"The reason we do that again is because we want to use our fact-checking partners’ journalistic insights, while we take some of that technical work to look for that content at scale," Goldshlager said. Sharockman stressed that fact-checkers’ role is simply to evaluate the veracity of the content rather than make decisions about how it’s moderated.

Isola summarized some of Facebook’s work around COVID-19, including its information center aimed at providing users with up-to-date information about the virus and treatments. She said that while fact-checkers have been pivotal in helping detect and remove some of the most harmful misinformation, the company has been focused on serving its users authoritative health information, including allowing users to ask legitimate questions about vaccines as a way to cut back on vaccine hesitancy.

Goldshlager addressed the company’s repeat offender policy in reference to anti-vaccine superspreaders. She said the company levies penalties against repeat offenders based on the severity and frequency of their offence with the goal of having users correct their behavior rather than punishing them indefinitely. 

Isola fielded an audience question about whether the platform intends to let its fact-checking partners check the content of politicians. She said she had no updates on the policy, but reiterated the company’s policy that politicians should be scrutinized by users independently given they have plenty of resources both on and off the platform to help them do so. 

How a firefighter went viral debunking wildfire claims on TikTok

Wildland firefighter Michael Clark told PolitiFact’s Josie Hollingsworth that his viral reaction videos to false firefighter claims were born out of a sense of frustration. His first reaction video debunked a claim that a firefighting drone conducting prescribed burns was responsible for the fires. 

"That one really kind of bugged me because it's what I do for work," Clark said. He debunked a second video claiming a map that shows wildfires stopping at the Canadian border was proof of a government conspiracy after seeing widespread acceptance in the comments section. 

"It really just made me really reach out and made me want to share my information saying, ‘Hey, here's the facts. You're looking at a U.S. map. You're not looking at the whole thing," he said. Clark said people will make assumptions about things like fire because they don’t have the same background information as someone with his expertise. He said it’s incumbent on people like himself who see falsehoods about their fields to set the record straight and share what they know with the public.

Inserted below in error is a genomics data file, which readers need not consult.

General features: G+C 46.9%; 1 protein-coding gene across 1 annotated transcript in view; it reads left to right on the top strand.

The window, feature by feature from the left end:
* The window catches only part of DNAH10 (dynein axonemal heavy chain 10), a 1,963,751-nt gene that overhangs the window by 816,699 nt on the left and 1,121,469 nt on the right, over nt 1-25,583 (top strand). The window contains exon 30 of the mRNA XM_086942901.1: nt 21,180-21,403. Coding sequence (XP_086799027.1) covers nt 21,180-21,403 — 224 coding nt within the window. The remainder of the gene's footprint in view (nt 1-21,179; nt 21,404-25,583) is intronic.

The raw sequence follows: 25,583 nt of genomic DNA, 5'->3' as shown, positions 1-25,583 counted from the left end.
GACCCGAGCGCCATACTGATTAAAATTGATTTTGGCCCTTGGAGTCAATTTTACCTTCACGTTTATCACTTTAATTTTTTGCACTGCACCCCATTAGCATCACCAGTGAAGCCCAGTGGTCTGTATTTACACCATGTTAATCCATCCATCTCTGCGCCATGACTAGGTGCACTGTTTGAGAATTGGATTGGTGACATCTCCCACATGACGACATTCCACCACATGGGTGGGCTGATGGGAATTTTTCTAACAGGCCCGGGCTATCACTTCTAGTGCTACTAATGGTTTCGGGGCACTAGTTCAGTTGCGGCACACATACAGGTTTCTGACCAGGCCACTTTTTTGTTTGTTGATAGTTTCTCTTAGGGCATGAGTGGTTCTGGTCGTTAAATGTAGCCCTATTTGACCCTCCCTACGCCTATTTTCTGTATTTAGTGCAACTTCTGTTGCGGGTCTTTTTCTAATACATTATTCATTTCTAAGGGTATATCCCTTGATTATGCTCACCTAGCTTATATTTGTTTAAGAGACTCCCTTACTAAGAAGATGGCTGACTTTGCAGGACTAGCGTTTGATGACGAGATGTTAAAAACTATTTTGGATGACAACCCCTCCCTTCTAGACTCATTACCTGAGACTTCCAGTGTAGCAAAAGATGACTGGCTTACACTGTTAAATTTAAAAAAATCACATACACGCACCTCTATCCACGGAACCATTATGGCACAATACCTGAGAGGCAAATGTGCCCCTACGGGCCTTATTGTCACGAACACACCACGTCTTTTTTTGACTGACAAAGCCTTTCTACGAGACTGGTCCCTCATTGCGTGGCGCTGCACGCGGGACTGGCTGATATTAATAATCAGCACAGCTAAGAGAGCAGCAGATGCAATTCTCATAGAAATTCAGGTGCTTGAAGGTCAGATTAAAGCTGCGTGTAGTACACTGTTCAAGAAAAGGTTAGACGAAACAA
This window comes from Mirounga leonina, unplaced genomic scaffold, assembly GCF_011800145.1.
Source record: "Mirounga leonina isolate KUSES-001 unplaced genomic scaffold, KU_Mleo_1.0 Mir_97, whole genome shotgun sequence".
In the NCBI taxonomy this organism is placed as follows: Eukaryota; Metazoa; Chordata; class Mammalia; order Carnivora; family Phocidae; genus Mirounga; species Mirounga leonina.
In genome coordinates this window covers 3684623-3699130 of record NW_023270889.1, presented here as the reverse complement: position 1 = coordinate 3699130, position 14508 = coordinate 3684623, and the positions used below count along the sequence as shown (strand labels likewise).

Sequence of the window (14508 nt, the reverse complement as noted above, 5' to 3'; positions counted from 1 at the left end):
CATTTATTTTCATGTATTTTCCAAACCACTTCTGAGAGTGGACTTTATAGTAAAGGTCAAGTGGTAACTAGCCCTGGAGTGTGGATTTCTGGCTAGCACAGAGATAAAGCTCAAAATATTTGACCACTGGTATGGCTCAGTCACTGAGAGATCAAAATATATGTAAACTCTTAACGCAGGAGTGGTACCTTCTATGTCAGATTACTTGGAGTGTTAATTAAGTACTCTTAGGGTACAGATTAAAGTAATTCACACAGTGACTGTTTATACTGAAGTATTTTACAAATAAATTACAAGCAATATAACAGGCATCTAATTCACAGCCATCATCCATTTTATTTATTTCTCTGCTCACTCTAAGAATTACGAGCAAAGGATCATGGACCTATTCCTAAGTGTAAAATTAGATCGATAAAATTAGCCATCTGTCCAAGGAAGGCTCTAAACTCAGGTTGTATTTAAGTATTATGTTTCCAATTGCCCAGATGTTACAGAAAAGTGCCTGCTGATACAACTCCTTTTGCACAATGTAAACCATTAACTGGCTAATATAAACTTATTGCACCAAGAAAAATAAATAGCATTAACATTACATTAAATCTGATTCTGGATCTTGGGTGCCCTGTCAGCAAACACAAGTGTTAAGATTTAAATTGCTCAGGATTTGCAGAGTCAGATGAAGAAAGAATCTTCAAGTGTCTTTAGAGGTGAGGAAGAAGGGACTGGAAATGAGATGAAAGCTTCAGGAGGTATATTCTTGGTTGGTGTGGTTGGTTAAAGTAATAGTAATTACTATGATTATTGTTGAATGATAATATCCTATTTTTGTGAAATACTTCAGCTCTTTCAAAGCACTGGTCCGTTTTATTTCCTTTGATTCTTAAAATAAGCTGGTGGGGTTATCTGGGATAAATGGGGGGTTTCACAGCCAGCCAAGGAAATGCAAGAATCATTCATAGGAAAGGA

The state of misinformation online

The last panel of the day focused on misinformation superspreaders and how social media companies are responding to the challenge. NBC News senior reporter Brandy Zadrozny echoed Sen. Warner’s sentiments from earlier in the day that the companies had gotten better, but had room for improvement. She referenced comments from First Draft strategy and research lead Claire Wardle about how it’s hard to evaluate social media companies who are "grading their own homework."

"We get a couple of news releases every once in a while saying, ‘Hey, you know, YouTube has taken off 30,000 COVID videos.’ Wow, that's very exciting," Zadrozny said sarcastically, "but we don't know what that means." She credited Facebook with having some transparency around the way it shares statistics about viral content through products like CrowdTangle but argued the company has to do more to crack down on the spread of misinformation in easily accessible public groups that have led to demonstrable examples of public harm. 

Wall Street Journal tech reporter Jeff Horwitz said that the platforms have made a concerted effort to crack down on misinformation in areas like COVID-19 misinformation, but they’ve struggled with heavily trafficked influencers and groups actively spreading disinformation. 

"Misinformation actually feeds extremism, and it works together to grow an audience, and so I think that's part of why it's so popular," Zadrozny said. She argued that Facebook’s algorithms keep people on the platform by feeding them more of what they want to see, which has the potential to create more extreme environments. 

IFCN director Baybars Örsek said the platforms still have more work to do when it comes to combating misinformation outside the United States and in languages other than English. Though Facebook is a U.S.-based company, Örsek noted its global reach. 

"I think we need to make sure that our demands as fact-checkers, as reporters, as scholars, we need to point out some contracted steps to demand for a globally applicable approach from those tech companies to address misinformation and hate speech in our world," Örsek said. 

PolitiFact deputy editor Krishnan Anantharaman asked Örsek about recent efforts in Michigan to force fact-checkers to register with the state and protect people who’ve been fact-checked. Örsek criticized the move as a clear violation of the First Amendment and noted that fact-checkers on Facebook cannot check political speech. He also acknowledged that much of the criticism of fact-checkers stems from a fundamental misunderstanding of the work they do, 

"We all have a common understanding that fact-checkers share a common set of principles and values in holding the powerful in society accountable," Örsek said. "The more we communicate better about this, there will be less room for confusion."

Thursday’s schedule includes an interview with CNN’s Christiane Amanpour about trust and the news media, in the U.S. and around the world.